The U.S.-China bilateral agreement has since the 1990s been reviewed and amended to address emerging concerns raised by Congress about intellectual property protection and the risk of nuclear proliferation in China. Since 2015, abuse of U.S. firms’ intellectual property by Chinese entities constitutes a violation of China’s legally-binding nuclear cooperation agreement which could have consequences for China’s bilateral relationship with the U.S.

Greater focus on MCF may warrant lawmakers and Executive Branch agencies to further review the terms and implementation of bilateral trade understandings with China, including the nuclear cooperation agreement, specifically with regard to Chinese peaceful-use assurances and U.S. end-user verification for items exported to China, and for identification of China’s technology requirements (both nuclear and non-nuclear) for military nuclear applications including naval propulsion. Congress may also want to review the record of U.S.-China bilateral nuclear R&D and technology cooperation, to draw lessons regarding the national security interest.

The extent to which Chinese MCF will challenge the U.S. nuclear industry will depend on the degree of the U.S. industry’s future engagement in China’s nuclear power development. In my view, U.S. industry may be less at risk in China because it is likely to become less engaged, for two reasons: 1.) Growing perception of political and project risk in China; and 2.) Declining marginal demand by China for foreign inputs, including from the U.S., as it deploys nuclear technologies for which it claims ownership of the intellectual property. Beyond this, China’s nuclear power growth prospects may decline on margin as a consequence of policy and political red lines that China’s leadership has drawn and held since 2011 after the Fukushima nuclear accident in Japan. By 2050 China may have constructed some 250 fewer power reactors than had been anticipated during the 2000s when U.S. expectations for nuclear cooperation with China were at a peak. Especially after Fukushima, China’s central government and the CCP are fully aware that a severe accident at a nuclear power plant in China would pose an existential threat to the party and the state, because they are responsible for all strategic decision making in the nuclear technology sphere.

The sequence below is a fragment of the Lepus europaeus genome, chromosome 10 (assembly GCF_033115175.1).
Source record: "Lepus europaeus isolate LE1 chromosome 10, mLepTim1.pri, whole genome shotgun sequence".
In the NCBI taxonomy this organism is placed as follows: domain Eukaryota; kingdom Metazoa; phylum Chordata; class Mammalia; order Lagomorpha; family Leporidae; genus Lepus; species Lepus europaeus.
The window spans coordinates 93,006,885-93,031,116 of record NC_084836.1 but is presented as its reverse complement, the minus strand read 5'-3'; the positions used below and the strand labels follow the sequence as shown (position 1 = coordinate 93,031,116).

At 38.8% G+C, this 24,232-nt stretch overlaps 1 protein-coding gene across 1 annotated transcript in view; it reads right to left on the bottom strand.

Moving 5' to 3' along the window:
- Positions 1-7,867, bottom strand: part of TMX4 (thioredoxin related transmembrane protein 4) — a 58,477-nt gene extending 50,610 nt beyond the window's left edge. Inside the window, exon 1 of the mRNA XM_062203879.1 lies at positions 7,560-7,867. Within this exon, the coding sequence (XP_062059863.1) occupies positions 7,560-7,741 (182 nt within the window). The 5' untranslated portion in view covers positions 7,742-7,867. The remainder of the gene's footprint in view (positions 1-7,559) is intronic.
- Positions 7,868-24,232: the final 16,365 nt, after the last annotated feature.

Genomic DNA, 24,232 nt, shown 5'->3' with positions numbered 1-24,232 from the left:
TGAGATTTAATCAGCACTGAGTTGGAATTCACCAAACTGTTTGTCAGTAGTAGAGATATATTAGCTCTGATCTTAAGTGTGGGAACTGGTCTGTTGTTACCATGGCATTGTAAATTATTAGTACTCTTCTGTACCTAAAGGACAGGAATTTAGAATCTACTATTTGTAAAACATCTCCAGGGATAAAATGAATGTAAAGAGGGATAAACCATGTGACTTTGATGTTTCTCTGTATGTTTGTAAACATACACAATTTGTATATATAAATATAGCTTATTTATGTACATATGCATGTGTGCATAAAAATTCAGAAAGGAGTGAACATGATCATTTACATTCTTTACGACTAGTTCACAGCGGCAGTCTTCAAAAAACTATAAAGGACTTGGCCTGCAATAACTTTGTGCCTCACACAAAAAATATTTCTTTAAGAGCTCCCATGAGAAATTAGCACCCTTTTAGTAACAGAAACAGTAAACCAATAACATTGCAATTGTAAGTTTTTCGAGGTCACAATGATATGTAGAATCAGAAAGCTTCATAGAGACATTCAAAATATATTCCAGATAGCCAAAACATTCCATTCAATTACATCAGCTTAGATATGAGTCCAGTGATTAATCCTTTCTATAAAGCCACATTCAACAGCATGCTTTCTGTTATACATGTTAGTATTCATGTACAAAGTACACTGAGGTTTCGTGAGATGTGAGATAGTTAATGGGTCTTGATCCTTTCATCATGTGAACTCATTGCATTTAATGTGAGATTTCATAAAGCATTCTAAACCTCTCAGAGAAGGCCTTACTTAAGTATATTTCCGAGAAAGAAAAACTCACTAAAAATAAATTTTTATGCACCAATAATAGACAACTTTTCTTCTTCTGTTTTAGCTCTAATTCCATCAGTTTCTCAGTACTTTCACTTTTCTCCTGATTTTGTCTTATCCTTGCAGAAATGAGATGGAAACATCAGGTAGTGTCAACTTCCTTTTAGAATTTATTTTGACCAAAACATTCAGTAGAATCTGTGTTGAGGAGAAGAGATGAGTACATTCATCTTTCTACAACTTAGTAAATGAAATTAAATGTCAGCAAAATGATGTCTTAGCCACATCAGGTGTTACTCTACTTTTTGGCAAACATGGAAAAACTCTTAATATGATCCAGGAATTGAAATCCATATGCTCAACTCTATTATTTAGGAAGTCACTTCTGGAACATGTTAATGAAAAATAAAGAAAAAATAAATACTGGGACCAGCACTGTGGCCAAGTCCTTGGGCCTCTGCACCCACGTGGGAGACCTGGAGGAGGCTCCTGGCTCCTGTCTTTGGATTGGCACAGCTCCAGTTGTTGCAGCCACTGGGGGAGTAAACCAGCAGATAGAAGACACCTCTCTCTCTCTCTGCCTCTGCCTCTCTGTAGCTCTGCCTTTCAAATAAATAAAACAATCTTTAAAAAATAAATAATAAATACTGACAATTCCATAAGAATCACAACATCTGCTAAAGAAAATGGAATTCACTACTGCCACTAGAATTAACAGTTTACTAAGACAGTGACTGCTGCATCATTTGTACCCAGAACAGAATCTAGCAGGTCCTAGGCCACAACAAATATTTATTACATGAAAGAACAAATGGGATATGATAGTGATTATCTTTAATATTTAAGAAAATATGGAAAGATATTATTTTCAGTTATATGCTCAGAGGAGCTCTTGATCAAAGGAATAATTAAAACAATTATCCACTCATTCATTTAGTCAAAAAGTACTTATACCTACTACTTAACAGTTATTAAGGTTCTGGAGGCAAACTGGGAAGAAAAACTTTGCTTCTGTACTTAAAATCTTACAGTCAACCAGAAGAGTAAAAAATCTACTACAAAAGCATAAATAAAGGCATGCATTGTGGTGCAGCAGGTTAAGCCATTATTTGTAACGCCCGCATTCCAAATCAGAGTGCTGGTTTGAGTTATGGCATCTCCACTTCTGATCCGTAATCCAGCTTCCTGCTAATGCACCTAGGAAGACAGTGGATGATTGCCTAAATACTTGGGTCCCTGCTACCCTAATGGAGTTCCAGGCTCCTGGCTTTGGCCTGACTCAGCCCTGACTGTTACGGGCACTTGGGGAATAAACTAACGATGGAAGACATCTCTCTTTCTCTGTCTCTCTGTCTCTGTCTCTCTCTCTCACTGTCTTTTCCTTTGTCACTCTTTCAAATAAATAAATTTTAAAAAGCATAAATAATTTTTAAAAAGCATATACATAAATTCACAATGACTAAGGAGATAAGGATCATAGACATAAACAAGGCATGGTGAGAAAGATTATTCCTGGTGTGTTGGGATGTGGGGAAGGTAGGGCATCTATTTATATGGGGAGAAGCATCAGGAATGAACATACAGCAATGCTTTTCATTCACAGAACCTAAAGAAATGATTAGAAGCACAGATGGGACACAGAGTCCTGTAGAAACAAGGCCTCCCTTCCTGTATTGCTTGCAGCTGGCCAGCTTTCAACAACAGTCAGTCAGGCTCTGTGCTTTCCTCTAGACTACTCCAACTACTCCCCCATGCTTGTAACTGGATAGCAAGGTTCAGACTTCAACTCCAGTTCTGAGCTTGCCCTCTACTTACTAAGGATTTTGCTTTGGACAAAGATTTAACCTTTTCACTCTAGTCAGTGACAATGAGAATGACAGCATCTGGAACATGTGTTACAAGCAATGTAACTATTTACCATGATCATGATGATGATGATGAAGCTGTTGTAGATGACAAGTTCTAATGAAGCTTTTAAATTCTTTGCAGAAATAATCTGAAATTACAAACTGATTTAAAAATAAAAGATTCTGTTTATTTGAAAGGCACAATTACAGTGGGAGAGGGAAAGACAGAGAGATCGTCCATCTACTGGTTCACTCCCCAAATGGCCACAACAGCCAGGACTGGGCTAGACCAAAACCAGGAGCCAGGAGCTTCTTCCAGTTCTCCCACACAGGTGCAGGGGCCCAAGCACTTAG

On balance, U.S. vigilance is warranted about MCF in the civilian nuclear sector, but compared to some other areas, nuclear cooperation may be less of a challenge because of its essential dual-use nature. The U.S. (and other states) already have fairly robust mechanisms in place to prevent nuclear cooperation that could assist the PLA because the potential for MCF is inherent in the dual-use nature of the technology.

There is so far no publicly-available evidence to support the conclusion that future Chinese nuclear power activities, including operation of fast reactors now under construction, will be directed toward its nuclear arsenal. If future Chinese capacity to produce plutonium is a concern for the United States government, it should pursue discussions to clarify China’s intentions. More generally, the U.S. government should intensify engagement with other nuclear weapons states toward the goal of nuclear arms reductions, considering the comparatively modest size of China’s nuclear weapons inventory, such to discourage China from expanding its future nuclear weapons production.

Read Written Statement